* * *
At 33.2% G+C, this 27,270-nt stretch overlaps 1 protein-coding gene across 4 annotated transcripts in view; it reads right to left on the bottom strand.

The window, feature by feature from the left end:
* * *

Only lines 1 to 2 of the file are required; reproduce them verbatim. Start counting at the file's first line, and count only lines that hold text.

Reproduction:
At 33.2% G+C, this 27,270-nt stretch overlaps 1 protein-coding gene across 4 annotated transcripts in view; it reads right to left on the bottom strand.

The window, feature by feature from the left end: